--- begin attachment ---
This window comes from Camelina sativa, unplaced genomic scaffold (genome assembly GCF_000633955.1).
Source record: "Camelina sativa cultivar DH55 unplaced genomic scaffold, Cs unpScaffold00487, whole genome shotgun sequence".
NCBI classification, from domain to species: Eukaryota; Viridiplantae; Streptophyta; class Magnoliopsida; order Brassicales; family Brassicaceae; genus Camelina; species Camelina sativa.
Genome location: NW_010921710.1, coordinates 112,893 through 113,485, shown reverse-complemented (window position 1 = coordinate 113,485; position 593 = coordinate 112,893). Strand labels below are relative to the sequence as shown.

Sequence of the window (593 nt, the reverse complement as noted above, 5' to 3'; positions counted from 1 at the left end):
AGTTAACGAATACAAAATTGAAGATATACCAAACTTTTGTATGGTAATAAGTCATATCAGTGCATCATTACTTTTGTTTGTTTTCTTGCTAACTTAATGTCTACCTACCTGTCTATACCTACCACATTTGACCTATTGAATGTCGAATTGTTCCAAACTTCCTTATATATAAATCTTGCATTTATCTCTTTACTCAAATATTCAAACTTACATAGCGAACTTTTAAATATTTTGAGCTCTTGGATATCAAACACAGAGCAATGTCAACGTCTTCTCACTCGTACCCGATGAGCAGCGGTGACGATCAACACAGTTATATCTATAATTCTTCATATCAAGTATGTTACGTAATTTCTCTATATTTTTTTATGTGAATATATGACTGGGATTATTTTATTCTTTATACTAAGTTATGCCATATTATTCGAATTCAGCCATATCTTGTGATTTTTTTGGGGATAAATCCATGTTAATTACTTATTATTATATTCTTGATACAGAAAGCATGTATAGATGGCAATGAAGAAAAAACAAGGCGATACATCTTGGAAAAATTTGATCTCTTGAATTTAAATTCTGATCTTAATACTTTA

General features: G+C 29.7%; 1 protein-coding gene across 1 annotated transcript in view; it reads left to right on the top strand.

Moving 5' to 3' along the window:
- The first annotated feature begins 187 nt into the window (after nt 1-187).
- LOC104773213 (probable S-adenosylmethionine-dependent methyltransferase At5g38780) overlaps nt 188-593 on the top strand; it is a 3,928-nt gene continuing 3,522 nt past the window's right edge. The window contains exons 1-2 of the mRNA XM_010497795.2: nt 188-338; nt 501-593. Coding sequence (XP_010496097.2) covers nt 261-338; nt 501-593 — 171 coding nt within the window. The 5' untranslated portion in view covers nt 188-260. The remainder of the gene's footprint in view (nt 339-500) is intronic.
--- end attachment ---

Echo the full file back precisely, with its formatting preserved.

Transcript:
This window comes from Camelina sativa, unplaced genomic scaffold (genome assembly GCF_000633955.1).
Source record: "Camelina sativa cultivar DH55 unplaced genomic scaffold, Cs unpScaffold00487, whole genome shotgun sequence".
NCBI classification, from domain to species: Eukaryota; Viridiplantae; Streptophyta; class Magnoliopsida; order Brassicales; family Brassicaceae; genus Camelina; species Camelina sativa.
Genome location: NW_010921710.1, coordinates 112,893 through 113,485, shown reverse-complemented (window position 1 = coordinate 113,485; position 593 = coordinate 112,893). Strand labels below are relative to the sequence as shown.

Sequence of the window (593 nt, the reverse complement as noted above, 5' to 3'; positions counted from 1 at the left end):
AGTTAACGAATACAAAATTGAAGATATACCAAACTTTTGTATGGTAATAAGTCATATCAGTGCATCATTACTTTTGTTTGTTTTCTTGCTAACTTAATGTCTACCTACCTGTCTATACCTACCACATTTGACCTATTGAATGTCGAATTGTTCCAAACTTCCTTATATATAAATCTTGCATTTATCTCTTTACTCAAATATTCAAACTTACATAGCGAACTTTTAAATATTTTGAGCTCTTGGATATCAAACACAGAGCAATGTCAACGTCTTCTCACTCGTACCCGATGAGCAGCGGTGACGATCAACACAGTTATATCTATAATTCTTCATATCAAGTATGTTACGTAATTTCTCTATATTTTTTTATGTGAATATATGACTGGGATTATTTTATTCTTTATACTAAGTTATGCCATATTATTCGAATTCAGCCATATCTTGTGATTTTTTTGGGGATAAATCCATGTTAATTACTTATTATTATATTCTTGATACAGAAAGCATGTATAGATGGCAATGAAGAAAAAACAAGGCGATACATCTTGGAAAAATTTGATCTCTTGAATTTAAATTCTGATCTTAATACTTTA

General features: G+C 29.7%; 1 protein-coding gene across 1 annotated transcript in view; it reads left to right on the top strand.

Moving 5' to 3' along the window:
- The first annotated feature begins 187 nt into the window (after nt 1-187).
- LOC104773213 (probable S-adenosylmethionine-dependent methyltransferase At5g38780) overlaps nt 188-593 on the top strand; it is a 3,928-nt gene continuing 3,522 nt past the window's right edge. The window contains exons 1-2 of the mRNA XM_010497795.2: nt 188-338; nt 501-593. Coding sequence (XP_010496097.2) covers nt 261-338; nt 501-593 — 171 coding nt within the window. The 5' untranslated portion in view covers nt 188-260. The remainder of the gene's footprint in view (nt 339-500) is intronic.